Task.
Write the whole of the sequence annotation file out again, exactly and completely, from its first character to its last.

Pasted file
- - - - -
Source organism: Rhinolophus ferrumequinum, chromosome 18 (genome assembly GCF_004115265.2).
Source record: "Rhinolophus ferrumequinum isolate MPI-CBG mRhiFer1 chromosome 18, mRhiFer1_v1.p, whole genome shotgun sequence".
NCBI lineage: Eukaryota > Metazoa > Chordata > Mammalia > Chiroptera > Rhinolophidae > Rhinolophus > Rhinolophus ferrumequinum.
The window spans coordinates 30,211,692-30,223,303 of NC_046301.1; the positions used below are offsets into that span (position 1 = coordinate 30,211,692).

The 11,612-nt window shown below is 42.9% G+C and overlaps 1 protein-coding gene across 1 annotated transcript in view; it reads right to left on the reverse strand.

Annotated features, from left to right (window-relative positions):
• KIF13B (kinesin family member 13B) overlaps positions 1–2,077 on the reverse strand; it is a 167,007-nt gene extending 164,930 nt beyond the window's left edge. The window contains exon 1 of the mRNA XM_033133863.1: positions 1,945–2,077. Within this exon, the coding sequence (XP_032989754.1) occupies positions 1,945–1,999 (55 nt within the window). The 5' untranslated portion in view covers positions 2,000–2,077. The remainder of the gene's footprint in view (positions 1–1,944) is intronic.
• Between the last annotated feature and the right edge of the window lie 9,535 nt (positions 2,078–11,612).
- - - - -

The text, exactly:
Source organism: Rhinolophus ferrumequinum, chromosome 18 (genome assembly GCF_004115265.2).
Source record: "Rhinolophus ferrumequinum isolate MPI-CBG mRhiFer1 chromosome 18, mRhiFer1_v1.p, whole genome shotgun sequence".
NCBI lineage: Eukaryota > Metazoa > Chordata > Mammalia > Chiroptera > Rhinolophidae > Rhinolophus > Rhinolophus ferrumequinum.
The window spans coordinates 30,211,692-30,223,303 of NC_046301.1; the positions used below are offsets into that span (position 1 = coordinate 30,211,692).

The 11,612-nt window shown below is 42.9% G+C and overlaps 1 protein-coding gene across 1 annotated transcript in view; it reads right to left on the reverse strand.

Annotated features, from left to right (window-relative positions):
• KIF13B (kinesin family member 13B) overlaps positions 1–2,077 on the reverse strand; it is a 167,007-nt gene extending 164,930 nt beyond the window's left edge. The window contains exon 1 of the mRNA XM_033133863.1: positions 1,945–2,077. Within this exon, the coding sequence (XP_032989754.1) occupies positions 1,945–1,999 (55 nt within the window). The 5' untranslated portion in view covers positions 2,000–2,077. The remainder of the gene's footprint in view (positions 1–1,944) is intronic.
• Between the last annotated feature and the right edge of the window lie 9,535 nt (positions 2,078–11,612).